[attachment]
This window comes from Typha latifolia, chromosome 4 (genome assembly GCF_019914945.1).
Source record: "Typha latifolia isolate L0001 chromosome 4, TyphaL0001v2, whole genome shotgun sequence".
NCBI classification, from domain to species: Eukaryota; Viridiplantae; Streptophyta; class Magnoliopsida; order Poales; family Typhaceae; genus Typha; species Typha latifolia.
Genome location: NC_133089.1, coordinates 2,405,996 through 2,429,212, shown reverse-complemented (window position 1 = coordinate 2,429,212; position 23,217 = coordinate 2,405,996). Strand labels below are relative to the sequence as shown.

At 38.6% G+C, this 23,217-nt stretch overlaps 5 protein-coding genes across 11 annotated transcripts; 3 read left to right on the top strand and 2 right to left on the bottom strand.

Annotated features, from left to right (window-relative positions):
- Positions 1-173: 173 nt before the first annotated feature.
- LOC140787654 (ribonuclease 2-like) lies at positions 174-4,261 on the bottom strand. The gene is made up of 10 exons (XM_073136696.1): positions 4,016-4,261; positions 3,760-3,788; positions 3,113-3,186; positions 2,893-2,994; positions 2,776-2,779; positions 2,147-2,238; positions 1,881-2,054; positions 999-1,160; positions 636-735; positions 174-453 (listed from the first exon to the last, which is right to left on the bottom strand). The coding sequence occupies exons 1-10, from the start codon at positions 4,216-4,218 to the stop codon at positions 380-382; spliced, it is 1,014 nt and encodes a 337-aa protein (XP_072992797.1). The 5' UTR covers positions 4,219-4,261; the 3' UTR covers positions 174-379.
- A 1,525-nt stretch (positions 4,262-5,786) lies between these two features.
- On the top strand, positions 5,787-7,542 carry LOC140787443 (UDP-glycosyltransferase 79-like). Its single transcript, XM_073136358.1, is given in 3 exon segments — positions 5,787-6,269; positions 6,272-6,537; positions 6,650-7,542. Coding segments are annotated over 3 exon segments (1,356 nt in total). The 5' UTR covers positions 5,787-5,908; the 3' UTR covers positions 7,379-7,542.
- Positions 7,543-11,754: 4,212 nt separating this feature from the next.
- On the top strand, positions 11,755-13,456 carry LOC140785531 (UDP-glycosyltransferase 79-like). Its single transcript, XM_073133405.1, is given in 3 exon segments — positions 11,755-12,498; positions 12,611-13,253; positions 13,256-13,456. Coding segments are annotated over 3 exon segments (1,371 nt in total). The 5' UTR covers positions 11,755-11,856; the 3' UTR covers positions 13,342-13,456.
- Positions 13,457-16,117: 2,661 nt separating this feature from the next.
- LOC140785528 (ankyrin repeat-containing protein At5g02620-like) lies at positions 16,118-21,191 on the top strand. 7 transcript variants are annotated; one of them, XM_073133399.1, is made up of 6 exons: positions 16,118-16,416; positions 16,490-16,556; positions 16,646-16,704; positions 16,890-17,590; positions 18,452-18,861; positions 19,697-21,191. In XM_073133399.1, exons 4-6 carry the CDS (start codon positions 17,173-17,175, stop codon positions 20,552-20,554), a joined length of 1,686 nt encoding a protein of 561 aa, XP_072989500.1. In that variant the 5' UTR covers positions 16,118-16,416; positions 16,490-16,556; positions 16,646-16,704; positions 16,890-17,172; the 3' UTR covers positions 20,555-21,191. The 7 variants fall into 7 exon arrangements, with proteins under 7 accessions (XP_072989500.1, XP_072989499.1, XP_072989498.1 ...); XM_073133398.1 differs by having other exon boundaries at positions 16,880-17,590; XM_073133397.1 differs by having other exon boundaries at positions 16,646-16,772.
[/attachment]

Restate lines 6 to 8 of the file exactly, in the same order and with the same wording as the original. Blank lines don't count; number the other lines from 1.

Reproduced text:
Annotated features, from left to right (window-relative positions):
- Positions 1-173: 173 nt before the first annotated feature.
- LOC140787654 (ribonuclease 2-like) lies at positions 174-4,261 on the bottom strand. The gene is made up of 10 exons (XM_073136696.1): positions 4,016-4,261; positions 3,760-3,788; positions 3,113-3,186; positions 2,893-2,994; positions 2,776-2,779; positions 2,147-2,238; positions 1,881-2,054; positions 999-1,160; positions 636-735; positions 174-453 (listed from the first exon to the last, which is right to left on the bottom strand). The coding sequence occupies exons 1-10, from the start codon at positions 4,216-4,218 to the stop codon at positions 380-382; spliced, it is 1,014 nt and encodes a 337-aa protein (XP_072992797.1). The 5' UTR covers positions 4,219-4,261; the 3' UTR covers positions 174-379.